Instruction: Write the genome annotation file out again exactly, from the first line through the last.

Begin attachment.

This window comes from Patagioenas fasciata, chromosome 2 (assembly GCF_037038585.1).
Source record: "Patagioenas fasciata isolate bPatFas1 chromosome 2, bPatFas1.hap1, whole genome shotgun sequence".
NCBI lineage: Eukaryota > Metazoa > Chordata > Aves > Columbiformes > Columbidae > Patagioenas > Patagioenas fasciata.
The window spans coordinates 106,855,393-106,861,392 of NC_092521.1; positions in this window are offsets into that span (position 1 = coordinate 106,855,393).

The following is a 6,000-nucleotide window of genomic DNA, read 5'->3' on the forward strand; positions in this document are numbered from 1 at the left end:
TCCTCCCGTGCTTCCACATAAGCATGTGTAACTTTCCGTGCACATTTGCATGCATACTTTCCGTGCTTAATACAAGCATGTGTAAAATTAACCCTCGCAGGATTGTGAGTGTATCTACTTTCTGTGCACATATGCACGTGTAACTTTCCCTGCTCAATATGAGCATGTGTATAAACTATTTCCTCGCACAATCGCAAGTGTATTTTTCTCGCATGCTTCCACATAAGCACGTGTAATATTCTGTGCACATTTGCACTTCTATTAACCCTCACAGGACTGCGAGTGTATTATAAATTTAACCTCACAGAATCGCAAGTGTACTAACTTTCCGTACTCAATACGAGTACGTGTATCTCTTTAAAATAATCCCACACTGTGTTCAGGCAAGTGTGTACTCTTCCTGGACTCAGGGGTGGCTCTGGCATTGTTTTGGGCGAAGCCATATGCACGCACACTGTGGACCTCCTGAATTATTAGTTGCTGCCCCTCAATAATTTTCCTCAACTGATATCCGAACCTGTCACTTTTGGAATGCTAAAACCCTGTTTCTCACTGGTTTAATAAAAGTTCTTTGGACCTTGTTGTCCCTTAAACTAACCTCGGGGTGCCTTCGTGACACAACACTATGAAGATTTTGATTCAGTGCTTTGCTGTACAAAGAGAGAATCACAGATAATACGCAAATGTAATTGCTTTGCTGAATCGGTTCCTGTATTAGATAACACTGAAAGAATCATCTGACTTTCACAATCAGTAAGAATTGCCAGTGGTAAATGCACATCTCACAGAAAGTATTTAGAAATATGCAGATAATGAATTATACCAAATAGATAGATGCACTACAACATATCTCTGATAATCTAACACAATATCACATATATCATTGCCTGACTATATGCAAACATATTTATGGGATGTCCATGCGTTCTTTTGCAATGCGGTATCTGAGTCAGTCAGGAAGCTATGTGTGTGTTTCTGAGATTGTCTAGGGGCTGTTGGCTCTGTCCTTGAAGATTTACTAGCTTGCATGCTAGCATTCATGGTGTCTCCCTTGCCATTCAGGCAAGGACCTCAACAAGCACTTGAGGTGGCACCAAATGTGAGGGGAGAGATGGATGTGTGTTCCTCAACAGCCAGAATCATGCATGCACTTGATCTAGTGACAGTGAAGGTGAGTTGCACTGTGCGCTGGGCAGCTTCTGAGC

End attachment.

This window comes from Patagioenas fasciata, chromosome 2 (assembly GCF_037038585.1).
Source record: "Patagioenas fasciata isolate bPatFas1 chromosome 2, bPatFas1.hap1, whole genome shotgun sequence".
NCBI lineage: Eukaryota > Metazoa > Chordata > Aves > Columbiformes > Columbidae > Patagioenas > Patagioenas fasciata.
The window spans coordinates 106,855,393-106,861,392 of NC_092521.1; positions in this window are offsets into that span (position 1 = coordinate 106,855,393).

The following is a 6,000-nucleotide window of genomic DNA, read 5'->3' on the forward strand; positions in this document are numbered from 1 at the left end:
TCCTCCCGTGCTTCCACATAAGCATGTGTAACTTTCCGTGCACATTTGCATGCATACTTTCCGTGCTTAATACAAGCATGTGTAAAATTAACCCTCGCAGGATTGTGAGTGTATCTACTTTCTGTGCACATATGCACGTGTAACTTTCCCTGCTCAATATGAGCATGTGTATAAACTATTTCCTCGCACAATCGCAAGTGTATTTTTCTCGCATGCTTCCACATAAGCACGTGTAATATTCTGTGCACATTTGCACTTCTATTAACCCTCACAGGACTGCGAGTGTATTATAAATTTAACCTCACAGAATCGCAAGTGTACTAACTTTCCGTACTCAATACGAGTACGTGTATCTCTTTAAAATAATCCCACACTGTGTTCAGGCAAGTGTGTACTCTTCCTGGACTCAGGGGTGGCTCTGGCATTGTTTTGGGCGAAGCCATATGCACGCACACTGTGGACCTCCTGAATTATTAGTTGCTGCCCCTCAATAATTTTCCTCAACTGATATCCGAACCTGTCACTTTTGGAATGCTAAAACCCTGTTTCTCACTGGTTTAATAAAAGTTCTTTGGACCTTGTTGTCCCTTAAACTAACCTCGGGGTGCCTTCGTGACACAACACTATGAAGATTTTGATTCAGTGCTTTGCTGTACAAAGAGAGAATCACAGATAATACGCAAATGTAATTGCTTTGCTGAATCGGTTCCTGTATTAGATAACACTGAAAGAATCATCTGACTTTCACAATCAGTAAGAATTGCCAGTGGTAAATGCACATCTCACAGAAAGTATTTAGAAATATGCAGATAATGAATTATACCAAATAGATAGATGCACTACAACATATCTCTGATAATCTAACACAATATCACATATATCATTGCCTGACTATATGCAAACATATTTATGGGATGTCCATGCGTTCTTTTGCAATGCGGTATCTGAGTCAGTCAGGAAGCTATGTGTGTGTTTCTGAGATTGTCTAGGGGCTGTTGGCTCTGTCCTTGAAGATTTACTAGCTTGCATGCTAGCATTCATGGTGTCTCCCTTGCCATTCAGGCAAGGACCTCAACAAGCACTTGAGGTGGCACCAAATGTGAGGGGAGAGATGGATGTGTGTTCCTCAACAGCCAGAATCATGCATGCACTTGATCTAGTGACAGTGAAGGTGAGTTGCACTGTGCGCTGGGCAGCTTCTGAGC